|http://ghr.nlm.nih.gov/ A service of the U.S. National Library of Medicine®|
The official name of this gene is “keratin 5.”
KRT5 is the gene's official symbol. The KRT5 gene is also known by other names, listed below.
The KRT5 gene provides instructions for making a protein called keratin 5. Keratins are a group of tough, fibrous proteins that form the structural framework of certain cells, particularly cells that make up the skin, hair, and nails. Keratin 5 is produced in cells called keratinocytes found in the outer layer of the skin (the epidermis).
Keratin 5 partners with a similar protein, keratin 14 (produced from the KRT14 gene), to form molecules called keratin intermediate filaments. These filaments assemble into strong networks that help attach keratinocytes together and anchor the epidermis to underlying layers of skin. The network of keratin intermediate filaments provides strength and resiliency to the skin and protects it from being damaged by friction and other everyday physical stresses.
Researchers believe that keratin 5 may also play a role in transporting melanosomes, which are cellular structures that produce a pigment called melanin. The transport of these structures into keratinocytes is important for normal skin coloration (pigmentation).
The KRT5 gene belongs to a family of genes called KRT (keratins).
A gene family is a group of genes that share important characteristics. Classifying individual genes into families helps researchers describe how genes are related to each other. For more information, see What are gene families? (http://ghr.nlm.nih.gov/handbook/howgeneswork/genefamilies) in the Handbook.
At least four mutations in the KRT5 gene have been found to cause Dowling-Degos disease. This condition is characterized by various skin abnormalities, particularly a lacy pattern of abnormally dark skin coloring (hyperpigmentation) that occurs most often in the body's folds and creases. Most of these mutations lead to the production of a keratin 5 protein that is abnormally small and nonfunctional or prevent any protein from being produced from the gene. A reduced amount of functional keratin 5 can impair the formation of keratin intermediate filaments. As a result, the organization of the epidermis is altered, leading to the development of different types of skin abnormalities. Additionally, a shortage of keratin 5 may disrupt the movement of pigment-carrying melanosomes into keratinocytes, where they are needed for normal skin pigmentation. This disruption of melanosome transport is thought to cause the pigmentation abnormalities seen in individuals with Dowling-Degos disease.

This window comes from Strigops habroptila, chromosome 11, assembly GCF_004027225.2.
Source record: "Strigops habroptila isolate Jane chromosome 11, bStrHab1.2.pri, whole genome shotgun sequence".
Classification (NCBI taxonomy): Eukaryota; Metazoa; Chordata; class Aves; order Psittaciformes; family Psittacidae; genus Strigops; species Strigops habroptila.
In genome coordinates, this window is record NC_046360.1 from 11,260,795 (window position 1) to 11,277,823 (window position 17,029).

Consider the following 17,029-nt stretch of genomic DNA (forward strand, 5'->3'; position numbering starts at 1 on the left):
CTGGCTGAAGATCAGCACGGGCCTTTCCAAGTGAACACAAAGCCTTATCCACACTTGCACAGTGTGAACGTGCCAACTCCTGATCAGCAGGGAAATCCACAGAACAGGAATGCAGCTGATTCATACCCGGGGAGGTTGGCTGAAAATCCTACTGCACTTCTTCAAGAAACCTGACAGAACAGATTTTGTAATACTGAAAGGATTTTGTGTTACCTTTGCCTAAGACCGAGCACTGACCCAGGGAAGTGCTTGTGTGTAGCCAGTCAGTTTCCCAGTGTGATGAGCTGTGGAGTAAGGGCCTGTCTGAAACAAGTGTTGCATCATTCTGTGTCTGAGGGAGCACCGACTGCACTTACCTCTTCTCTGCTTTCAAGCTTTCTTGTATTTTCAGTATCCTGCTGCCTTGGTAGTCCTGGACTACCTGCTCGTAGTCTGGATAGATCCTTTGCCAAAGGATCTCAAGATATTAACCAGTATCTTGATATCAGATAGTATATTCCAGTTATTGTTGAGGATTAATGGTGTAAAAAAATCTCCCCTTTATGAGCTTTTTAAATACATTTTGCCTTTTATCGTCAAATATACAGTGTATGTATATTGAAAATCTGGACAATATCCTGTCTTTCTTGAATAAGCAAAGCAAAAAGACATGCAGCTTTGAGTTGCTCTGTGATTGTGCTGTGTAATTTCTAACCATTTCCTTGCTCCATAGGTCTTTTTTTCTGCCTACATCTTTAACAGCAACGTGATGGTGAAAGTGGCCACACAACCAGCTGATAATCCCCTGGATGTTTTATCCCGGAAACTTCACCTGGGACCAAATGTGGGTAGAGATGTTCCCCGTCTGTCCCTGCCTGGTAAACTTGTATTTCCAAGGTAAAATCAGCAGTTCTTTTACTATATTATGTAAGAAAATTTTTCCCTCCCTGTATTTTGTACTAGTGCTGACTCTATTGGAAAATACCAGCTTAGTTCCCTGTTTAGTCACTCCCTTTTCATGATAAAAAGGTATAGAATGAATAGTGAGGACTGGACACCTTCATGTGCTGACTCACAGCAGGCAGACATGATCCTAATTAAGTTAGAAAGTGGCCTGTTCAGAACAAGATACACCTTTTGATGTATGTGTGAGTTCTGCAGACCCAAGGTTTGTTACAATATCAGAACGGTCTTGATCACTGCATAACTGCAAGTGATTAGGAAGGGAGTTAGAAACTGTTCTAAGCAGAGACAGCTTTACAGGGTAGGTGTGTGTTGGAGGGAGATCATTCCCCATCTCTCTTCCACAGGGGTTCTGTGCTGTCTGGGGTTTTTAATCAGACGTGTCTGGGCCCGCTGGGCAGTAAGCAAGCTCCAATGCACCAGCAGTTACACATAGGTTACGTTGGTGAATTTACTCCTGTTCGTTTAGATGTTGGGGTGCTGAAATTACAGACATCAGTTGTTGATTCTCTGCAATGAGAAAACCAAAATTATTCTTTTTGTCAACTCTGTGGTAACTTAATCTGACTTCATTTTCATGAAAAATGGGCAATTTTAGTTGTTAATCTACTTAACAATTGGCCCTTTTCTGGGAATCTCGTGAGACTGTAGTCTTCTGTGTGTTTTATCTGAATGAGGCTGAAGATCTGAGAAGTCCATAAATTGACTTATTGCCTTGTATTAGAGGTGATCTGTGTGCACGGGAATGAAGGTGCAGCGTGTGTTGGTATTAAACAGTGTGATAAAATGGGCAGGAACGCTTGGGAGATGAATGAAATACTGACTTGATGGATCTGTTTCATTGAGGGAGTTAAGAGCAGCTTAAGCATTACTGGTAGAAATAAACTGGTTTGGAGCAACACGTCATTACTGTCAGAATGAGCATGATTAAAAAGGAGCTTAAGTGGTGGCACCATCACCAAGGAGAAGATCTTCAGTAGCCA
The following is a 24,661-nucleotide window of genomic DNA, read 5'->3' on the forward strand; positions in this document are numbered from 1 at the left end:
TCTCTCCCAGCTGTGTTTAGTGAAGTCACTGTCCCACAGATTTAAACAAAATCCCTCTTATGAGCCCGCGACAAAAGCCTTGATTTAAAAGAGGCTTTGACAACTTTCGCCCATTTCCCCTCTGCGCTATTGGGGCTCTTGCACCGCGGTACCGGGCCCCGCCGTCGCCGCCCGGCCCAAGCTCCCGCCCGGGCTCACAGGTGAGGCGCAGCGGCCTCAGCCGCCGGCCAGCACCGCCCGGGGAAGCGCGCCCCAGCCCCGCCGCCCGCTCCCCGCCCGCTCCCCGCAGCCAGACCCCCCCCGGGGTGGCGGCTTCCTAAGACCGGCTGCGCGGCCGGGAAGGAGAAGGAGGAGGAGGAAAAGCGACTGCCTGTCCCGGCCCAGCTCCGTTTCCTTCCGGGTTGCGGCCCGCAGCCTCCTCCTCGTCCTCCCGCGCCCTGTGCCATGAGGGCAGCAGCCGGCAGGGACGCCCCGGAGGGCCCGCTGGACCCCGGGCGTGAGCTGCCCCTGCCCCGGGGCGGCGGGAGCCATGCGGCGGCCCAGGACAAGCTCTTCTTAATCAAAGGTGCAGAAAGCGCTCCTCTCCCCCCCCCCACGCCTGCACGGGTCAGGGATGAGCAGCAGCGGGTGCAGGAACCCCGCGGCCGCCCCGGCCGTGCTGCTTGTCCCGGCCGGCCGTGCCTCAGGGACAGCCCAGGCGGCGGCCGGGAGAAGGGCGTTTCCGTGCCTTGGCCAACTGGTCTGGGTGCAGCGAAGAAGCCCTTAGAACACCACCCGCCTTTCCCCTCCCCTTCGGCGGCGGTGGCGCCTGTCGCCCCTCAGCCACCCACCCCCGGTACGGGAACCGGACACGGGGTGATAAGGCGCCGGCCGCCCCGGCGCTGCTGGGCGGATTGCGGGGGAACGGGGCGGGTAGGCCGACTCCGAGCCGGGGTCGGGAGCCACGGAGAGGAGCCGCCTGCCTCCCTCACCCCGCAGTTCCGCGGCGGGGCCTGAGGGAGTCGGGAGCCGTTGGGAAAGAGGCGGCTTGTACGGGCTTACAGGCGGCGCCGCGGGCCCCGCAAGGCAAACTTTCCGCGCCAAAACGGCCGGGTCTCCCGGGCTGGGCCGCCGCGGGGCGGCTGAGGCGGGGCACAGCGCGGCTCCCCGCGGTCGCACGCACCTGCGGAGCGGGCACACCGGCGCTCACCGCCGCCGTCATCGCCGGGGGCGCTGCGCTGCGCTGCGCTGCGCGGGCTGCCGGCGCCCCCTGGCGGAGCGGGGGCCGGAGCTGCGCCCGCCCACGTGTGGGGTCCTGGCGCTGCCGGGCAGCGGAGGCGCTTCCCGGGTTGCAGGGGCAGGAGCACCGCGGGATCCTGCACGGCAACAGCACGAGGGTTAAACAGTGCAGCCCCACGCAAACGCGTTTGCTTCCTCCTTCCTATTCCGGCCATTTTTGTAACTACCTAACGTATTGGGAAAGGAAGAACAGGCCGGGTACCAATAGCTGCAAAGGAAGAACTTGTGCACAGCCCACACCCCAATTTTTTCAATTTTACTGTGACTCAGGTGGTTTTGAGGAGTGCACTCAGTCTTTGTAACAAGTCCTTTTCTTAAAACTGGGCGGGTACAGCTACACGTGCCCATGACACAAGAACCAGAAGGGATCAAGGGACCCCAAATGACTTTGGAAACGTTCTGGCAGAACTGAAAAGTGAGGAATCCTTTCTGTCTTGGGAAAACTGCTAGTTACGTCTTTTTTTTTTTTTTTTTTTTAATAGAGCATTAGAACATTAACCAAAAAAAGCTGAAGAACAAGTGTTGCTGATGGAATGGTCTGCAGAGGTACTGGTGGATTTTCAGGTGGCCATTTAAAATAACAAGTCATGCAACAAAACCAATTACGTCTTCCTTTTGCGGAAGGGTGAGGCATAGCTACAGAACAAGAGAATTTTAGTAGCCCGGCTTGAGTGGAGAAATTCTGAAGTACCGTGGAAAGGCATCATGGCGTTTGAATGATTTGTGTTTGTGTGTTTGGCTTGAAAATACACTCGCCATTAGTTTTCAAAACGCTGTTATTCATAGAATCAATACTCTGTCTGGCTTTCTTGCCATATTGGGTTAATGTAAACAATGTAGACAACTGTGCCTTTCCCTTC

More than 100 mutations in the KRT5 gene have been identified in people with epidermolysis bullosa simplex, a condition that causes the skin to be very fragile and to blister easily. Most of these mutations alter single protein building blocks (amino acids) used to make keratin 5. The most severe form of epidermolysis bullosa simplex, the Dowling-Meara type, usually results from changes in regions of keratin 5 that are essential for the normal assembly of keratin intermediate filaments. Milder forms of the disorder, including the localized type (formerly called the Weber-Cockayne type) and a form known as the other generalized type (formerly called the Koebner type), are often caused by changes affecting less critical regions of the protein. Another form of the disorder called epidermis bullosa simplex with mottled pigmentation typically results from a particular KRT5 mutation. This mutation replaces the amino acid proline with the amino acid leucine at protein position 25 (written as Pro25Leu or P25L).
The KRT5 gene mutations responsible for epidermolysis bullosa simplex change the structure and function of keratin 5, preventing it from working effectively with keratin 14 and interfering with the assembly of the keratin intermediate filament network. Mutations that cause severe forms of the disorder severely disrupt the assembly of keratin intermediate filaments, while mutations that result in milder forms impair keratin filament assembly to a lesser degree. A disruption in this network makes keratinocytes fragile and prone to rupture. Minor trauma to the skin, such as rubbing or scratching, can cause these cells to break down, resulting in the formation of painful, fluid-filled blisters.
Cytogenetic Location: 12q13.13
Molecular Location on chromosome 12: base pairs 52,514,574 to 52,520,458
The KRT5 gene is located on the long (q) arm of chromosome 12 at position 13.13.
More precisely, the KRT5 gene is located from base pair 52,514,574 to base pair 52,520,458 on chromosome 12.
See How do geneticists indicate the location of a gene? (http://ghr.nlm.nih.gov/handbook/howgeneswork/genelocation) in the Handbook.
You and your healthcare professional may find the following resources about KRT5 helpful.
You may also be interested in these resources, which are designed for genetics professionals and researchers.
See How are genetic conditions and genes named? (http://ghr.nlm.nih.gov/handbook/mutationsanddisorders/naming) in the Handbook.
acids ; amino acid ; blister ; cytokeratin ; epidermis ; gene ; intermediate filaments ; keratin ; leucine ; melanin ; melanosome ; mutation ; pigment ; pigmentation ; protein ; reticulate ; rupture ; skin pigmentation ; trauma
You may find definitions for these and many other terms in the Genetics Home Reference Glossary (http://www.ghr.nlm.nih.gov/glossary).
The resources on this site should not be used as a substitute for professional medical care or advice. Users seeking information about a personal genetic disease, syndrome, or condition should consult with a qualified healthcare professional. See How can I find a genetics professional in my area? (http://ghr.nlm.nih.gov/handbook/consult/findingprofessional) in the Handbook.